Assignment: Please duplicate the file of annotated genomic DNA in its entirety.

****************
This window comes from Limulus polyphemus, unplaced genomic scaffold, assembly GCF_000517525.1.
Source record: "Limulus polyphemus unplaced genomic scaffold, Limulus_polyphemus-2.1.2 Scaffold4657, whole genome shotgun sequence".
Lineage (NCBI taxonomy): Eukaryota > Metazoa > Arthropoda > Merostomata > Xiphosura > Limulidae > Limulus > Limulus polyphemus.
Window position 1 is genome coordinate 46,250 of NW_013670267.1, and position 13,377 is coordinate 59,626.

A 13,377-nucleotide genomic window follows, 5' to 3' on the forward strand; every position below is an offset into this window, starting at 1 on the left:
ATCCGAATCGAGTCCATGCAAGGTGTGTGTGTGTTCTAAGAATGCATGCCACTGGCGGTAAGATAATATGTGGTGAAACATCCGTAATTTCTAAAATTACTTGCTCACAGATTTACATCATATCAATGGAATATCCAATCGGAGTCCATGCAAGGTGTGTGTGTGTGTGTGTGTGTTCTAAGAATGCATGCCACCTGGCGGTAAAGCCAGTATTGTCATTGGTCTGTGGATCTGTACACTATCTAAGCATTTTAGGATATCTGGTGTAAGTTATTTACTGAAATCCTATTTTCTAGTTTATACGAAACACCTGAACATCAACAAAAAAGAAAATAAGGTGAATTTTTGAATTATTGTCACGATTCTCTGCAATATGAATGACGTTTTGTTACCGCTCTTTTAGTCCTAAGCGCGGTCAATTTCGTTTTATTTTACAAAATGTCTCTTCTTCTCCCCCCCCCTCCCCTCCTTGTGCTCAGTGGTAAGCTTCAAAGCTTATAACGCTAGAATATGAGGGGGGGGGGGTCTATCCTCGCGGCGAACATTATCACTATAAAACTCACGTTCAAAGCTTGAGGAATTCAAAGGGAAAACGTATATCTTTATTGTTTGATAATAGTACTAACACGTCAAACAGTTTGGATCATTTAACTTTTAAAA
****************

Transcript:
This window comes from Limulus polyphemus, unplaced genomic scaffold, assembly GCF_000517525.1.
Source record: "Limulus polyphemus unplaced genomic scaffold, Limulus_polyphemus-2.1.2 Scaffold4657, whole genome shotgun sequence".
Lineage (NCBI taxonomy): Eukaryota > Metazoa > Arthropoda > Merostomata > Xiphosura > Limulidae > Limulus > Limulus polyphemus.
Window position 1 is genome coordinate 46,250 of NW_013670267.1, and position 13,377 is coordinate 59,626.

A 13,377-nucleotide genomic window follows, 5' to 3' on the forward strand; every position below is an offset into this window, starting at 1 on the left:
ATCCGAATCGAGTCCATGCAAGGTGTGTGTGTGTTCTAAGAATGCATGCCACTGGCGGTAAGATAATATGTGGTGAAACATCCGTAATTTCTAAAATTACTTGCTCACAGATTTACATCATATCAATGGAATATCCAATCGGAGTCCATGCAAGGTGTGTGTGTGTGTGTGTGTGTTCTAAGAATGCATGCCACCTGGCGGTAAAGCCAGTATTGTCATTGGTCTGTGGATCTGTACACTATCTAAGCATTTTAGGATATCTGGTGTAAGTTATTTACTGAAATCCTATTTTCTAGTTTATACGAAACACCTGAACATCAACAAAAAAGAAAATAAGGTGAATTTTTGAATTATTGTCACGATTCTCTGCAATATGAATGACGTTTTGTTACCGCTCTTTTAGTCCTAAGCGCGGTCAATTTCGTTTTATTTTACAAAATGTCTCTTCTTCTCCCCCCCCCTCCCCTCCTTGTGCTCAGTGGTAAGCTTCAAAGCTTATAACGCTAGAATATGAGGGGGGGGGGGTCTATCCTCGCGGCGAACATTATCACTATAAAACTCACGTTCAAAGCTTGAGGAATTCAAAGGGAAAACGTATATCTTTATTGTTTGATAATAGTACTAACACGTCAAACAGTTTGGATCATTTAACTTTTAAAA